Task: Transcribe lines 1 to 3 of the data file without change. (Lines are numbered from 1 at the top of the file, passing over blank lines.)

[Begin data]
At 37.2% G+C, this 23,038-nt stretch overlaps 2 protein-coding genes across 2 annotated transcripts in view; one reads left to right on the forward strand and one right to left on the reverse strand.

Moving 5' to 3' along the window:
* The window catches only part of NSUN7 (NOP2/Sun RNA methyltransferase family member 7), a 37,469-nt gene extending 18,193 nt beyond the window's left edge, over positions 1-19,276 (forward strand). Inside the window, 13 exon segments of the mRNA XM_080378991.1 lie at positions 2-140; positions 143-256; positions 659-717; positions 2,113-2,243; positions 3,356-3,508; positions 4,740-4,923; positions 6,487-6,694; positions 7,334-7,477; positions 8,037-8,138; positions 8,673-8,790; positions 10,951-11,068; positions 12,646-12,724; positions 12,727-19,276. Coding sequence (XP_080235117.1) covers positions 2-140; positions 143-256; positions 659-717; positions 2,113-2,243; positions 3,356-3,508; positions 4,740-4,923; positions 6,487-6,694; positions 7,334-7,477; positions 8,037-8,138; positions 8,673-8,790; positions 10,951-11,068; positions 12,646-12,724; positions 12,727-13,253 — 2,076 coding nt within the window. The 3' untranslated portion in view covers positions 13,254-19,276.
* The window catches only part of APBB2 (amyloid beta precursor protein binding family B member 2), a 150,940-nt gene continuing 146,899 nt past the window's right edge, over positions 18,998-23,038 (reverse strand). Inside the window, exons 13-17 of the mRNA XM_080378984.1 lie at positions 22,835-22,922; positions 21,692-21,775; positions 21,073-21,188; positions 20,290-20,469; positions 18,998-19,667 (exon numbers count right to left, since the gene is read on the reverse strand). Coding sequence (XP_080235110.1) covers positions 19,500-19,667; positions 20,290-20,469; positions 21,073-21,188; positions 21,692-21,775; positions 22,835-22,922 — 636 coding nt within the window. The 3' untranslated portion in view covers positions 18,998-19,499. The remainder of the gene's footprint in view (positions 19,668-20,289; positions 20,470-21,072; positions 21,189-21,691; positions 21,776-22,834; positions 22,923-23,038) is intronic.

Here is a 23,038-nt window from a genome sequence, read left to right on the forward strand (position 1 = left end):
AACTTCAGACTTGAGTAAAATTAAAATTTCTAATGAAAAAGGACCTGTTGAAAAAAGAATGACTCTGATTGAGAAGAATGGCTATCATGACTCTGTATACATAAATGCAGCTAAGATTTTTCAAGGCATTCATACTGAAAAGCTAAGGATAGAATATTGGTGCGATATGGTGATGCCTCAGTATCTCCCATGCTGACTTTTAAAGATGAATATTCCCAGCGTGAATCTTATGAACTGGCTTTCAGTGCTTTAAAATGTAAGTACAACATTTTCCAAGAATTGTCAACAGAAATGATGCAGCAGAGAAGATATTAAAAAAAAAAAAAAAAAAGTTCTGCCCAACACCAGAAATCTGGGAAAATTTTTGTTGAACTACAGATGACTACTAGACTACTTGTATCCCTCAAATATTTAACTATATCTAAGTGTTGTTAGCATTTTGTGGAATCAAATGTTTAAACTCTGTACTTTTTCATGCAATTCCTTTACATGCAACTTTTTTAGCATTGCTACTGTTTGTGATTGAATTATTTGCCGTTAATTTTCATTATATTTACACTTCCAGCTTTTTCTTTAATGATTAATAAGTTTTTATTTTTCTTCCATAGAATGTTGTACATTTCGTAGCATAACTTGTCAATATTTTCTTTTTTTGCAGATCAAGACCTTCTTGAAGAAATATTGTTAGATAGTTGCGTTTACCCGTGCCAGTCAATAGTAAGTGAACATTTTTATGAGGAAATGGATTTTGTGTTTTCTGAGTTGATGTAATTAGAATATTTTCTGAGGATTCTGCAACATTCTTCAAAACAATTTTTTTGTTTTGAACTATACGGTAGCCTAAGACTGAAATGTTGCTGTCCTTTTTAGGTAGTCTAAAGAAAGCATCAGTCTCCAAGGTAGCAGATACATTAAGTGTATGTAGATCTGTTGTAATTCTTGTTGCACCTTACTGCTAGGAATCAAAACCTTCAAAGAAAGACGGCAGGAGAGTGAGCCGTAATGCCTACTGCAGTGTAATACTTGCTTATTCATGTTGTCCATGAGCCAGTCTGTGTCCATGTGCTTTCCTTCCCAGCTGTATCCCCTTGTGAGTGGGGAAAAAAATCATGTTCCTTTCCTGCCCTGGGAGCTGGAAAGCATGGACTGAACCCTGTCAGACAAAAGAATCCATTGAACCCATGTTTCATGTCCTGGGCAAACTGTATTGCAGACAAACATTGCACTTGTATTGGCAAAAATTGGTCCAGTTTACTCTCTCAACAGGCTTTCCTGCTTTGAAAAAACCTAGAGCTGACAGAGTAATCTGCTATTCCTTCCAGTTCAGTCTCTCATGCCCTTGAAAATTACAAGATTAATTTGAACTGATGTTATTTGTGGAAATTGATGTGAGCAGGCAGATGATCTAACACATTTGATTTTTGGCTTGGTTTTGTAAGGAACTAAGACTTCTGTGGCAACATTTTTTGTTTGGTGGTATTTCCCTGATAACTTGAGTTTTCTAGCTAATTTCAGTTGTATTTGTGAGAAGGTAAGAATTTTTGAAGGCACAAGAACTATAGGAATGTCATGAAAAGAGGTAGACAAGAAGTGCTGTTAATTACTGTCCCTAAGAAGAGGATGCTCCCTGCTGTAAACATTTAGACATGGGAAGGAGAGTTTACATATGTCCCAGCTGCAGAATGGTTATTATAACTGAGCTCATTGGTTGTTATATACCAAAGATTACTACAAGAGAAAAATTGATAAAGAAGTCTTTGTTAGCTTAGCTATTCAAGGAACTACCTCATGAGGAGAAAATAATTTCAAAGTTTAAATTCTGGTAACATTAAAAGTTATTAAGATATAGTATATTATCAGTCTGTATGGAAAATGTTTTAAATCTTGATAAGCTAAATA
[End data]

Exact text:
At 37.2% G+C, this 23,038-nt stretch overlaps 2 protein-coding genes across 2 annotated transcripts in view; one reads left to right on the forward strand and one right to left on the reverse strand.

Moving 5' to 3' along the window:
* The window catches only part of NSUN7 (NOP2/Sun RNA methyltransferase family member 7), a 37,469-nt gene extending 18,193 nt beyond the window's left edge, over positions 1-19,276 (forward strand). Inside the window, 13 exon segments of the mRNA XM_080378991.1 lie at positions 2-140; positions 143-256; positions 659-717; positions 2,113-2,243; positions 3,356-3,508; positions 4,740-4,923; positions 6,487-6,694; positions 7,334-7,477; positions 8,037-8,138; positions 8,673-8,790; positions 10,951-11,068; positions 12,646-12,724; positions 12,727-19,276. Coding sequence (XP_080235117.1) covers positions 2-140; positions 143-256; positions 659-717; positions 2,113-2,243; positions 3,356-3,508; positions 4,740-4,923; positions 6,487-6,694; positions 7,334-7,477; positions 8,037-8,138; positions 8,673-8,790; positions 10,951-11,068; positions 12,646-12,724; positions 12,727-13,253 — 2,076 coding nt within the window. The 3' untranslated portion in view covers positions 13,254-19,276.